Stand-up paddleboarding grows as a fitness and competitive activity

This is an Inside Science story.

“Stand-up paddleboarding’s great because I’m working out. I’m standing. You’re getting a balance exercise, a little more so than you would in a canoe or kayak. There’s so many variations. Some people use it for yoga. Some people use it for just fitness. Some people use it for recreation, for touring, for just nature, photography. I’m involved with more fitness and racing personally, but we have fishing stand-up paddleboats as well,” said John Batson, a physician in Hilton Head, South Carolina.

Batson has volunteered with the U.S. ski and snowboard team.

“I grew up windsurfing and wakeboarding. And now I enjoy kiteboarding and have gravitated towards stand-up paddleboarding as well. I think a lot of people are intimidated when they see it related to surfing, but in general stand-up paddleboarding, you’ll start on a wider board and calmer conditions. And so it’s a balance exercise more so at first. And once you get to that level where you’re very efficient on the water, it’s just like walking for fitness or running for fitness,” said Batson.

Like other types of exercise, if you over do it, injuries can happen, especially from the sport’s repetitive motion.

“We don’t know a lot about the injuries that are coming as people do it more and more. But with regards to what information we do have, we tend to see those that at an elite level, that are racing more, that are putting more miles in — guys a little more than the ladies — tend to get more overuse injuries,” said Batson.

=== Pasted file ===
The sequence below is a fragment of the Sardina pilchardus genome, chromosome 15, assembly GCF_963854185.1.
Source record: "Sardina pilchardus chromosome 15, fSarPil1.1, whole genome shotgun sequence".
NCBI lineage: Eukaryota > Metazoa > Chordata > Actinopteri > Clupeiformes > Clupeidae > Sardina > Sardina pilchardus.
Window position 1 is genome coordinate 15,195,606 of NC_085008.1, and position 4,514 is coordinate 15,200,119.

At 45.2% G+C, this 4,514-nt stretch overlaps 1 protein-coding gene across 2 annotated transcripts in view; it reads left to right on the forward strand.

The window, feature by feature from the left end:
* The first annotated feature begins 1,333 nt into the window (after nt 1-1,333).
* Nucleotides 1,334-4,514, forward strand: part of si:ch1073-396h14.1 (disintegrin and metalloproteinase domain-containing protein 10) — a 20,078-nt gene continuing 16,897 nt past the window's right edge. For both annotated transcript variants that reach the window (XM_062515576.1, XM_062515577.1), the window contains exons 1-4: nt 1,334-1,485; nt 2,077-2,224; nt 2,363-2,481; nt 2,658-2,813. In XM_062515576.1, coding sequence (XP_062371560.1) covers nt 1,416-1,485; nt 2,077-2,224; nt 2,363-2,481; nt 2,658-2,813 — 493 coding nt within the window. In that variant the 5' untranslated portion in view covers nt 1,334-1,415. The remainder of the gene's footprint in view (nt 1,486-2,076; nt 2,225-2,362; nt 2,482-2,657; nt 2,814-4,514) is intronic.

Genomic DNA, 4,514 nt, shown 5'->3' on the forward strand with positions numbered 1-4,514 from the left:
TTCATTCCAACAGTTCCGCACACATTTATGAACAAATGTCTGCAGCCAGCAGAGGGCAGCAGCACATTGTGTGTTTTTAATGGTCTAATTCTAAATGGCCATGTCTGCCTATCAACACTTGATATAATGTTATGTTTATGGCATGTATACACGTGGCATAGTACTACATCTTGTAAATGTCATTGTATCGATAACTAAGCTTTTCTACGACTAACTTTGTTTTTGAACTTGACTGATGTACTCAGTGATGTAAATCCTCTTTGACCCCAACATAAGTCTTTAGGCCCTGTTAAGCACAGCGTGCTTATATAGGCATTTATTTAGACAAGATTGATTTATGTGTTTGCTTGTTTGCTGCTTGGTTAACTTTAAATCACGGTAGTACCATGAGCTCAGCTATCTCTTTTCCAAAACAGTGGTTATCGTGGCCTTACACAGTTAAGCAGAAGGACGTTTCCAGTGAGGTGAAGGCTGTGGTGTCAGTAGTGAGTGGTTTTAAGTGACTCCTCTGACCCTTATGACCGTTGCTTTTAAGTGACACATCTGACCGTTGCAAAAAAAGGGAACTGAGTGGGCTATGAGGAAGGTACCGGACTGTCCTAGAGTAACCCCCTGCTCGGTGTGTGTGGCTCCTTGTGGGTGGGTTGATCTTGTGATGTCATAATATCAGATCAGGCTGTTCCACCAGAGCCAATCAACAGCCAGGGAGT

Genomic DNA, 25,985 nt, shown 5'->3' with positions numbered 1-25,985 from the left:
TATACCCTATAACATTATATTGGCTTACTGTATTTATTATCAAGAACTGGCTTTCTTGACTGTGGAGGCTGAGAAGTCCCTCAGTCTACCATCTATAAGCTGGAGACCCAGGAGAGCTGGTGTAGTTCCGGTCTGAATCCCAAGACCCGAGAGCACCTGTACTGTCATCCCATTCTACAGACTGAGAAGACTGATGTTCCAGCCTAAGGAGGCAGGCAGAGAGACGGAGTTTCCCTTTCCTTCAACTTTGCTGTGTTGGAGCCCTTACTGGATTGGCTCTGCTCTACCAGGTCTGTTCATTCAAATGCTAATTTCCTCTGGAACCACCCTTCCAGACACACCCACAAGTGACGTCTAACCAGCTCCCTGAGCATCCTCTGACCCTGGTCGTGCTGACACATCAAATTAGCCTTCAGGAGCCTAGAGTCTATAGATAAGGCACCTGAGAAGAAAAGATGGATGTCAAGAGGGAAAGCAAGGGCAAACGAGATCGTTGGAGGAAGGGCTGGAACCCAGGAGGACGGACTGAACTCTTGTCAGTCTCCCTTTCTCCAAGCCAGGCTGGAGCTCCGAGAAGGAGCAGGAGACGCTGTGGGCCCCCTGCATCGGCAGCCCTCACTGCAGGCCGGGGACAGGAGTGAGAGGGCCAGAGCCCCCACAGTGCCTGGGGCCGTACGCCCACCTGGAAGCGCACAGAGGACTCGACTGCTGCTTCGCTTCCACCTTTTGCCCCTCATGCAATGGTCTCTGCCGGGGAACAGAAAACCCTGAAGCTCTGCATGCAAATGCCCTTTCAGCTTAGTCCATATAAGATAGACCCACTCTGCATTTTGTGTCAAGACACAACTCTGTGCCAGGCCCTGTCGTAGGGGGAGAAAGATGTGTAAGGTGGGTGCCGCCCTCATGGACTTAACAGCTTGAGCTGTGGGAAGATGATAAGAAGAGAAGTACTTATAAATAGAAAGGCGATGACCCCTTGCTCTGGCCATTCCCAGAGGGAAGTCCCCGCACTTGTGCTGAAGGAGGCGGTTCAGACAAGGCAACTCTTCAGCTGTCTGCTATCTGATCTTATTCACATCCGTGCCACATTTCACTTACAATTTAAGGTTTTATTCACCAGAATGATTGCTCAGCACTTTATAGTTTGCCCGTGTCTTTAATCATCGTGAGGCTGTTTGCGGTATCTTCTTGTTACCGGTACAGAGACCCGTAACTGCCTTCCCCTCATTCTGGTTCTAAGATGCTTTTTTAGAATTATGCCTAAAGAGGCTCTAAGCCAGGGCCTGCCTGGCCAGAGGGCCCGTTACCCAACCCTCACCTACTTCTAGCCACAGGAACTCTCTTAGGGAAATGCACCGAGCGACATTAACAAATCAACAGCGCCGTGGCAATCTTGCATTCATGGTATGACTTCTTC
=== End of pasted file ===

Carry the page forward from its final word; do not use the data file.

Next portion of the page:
Balancing paddleboarding with an exercise that doesn’t use the upper body can help people stay fit and also rest their upper bodies.

“You’re going to want to have time to rest your shoulders. You’re going to want to work a lot on your core muscles because you want them to be very strong so that they’re not subject to fatigue injuries when paddleboarding. There’s a safety element there too that we’re really emphasizing that you want to have a PFD on, a lifejacket on. They do make them low profile that are more like a belt. And then even more importantly, a leash attached to your board so that if you did get separated, your board’s going to be with you,” said Batson.

Paddleboarding can offer more than just good exercise.

“It’s just a wonderful sport to get out, do some fitness, be out in nature, which is great for your mood to get out from the computer and see some amazing sights. It’s becoming a wonderful sport with a great community,” concluded Batson.

Inside Science is an editorially-independent nonprofit print, electronic and video journalism news service owned and operated by the American Institute of Physics.

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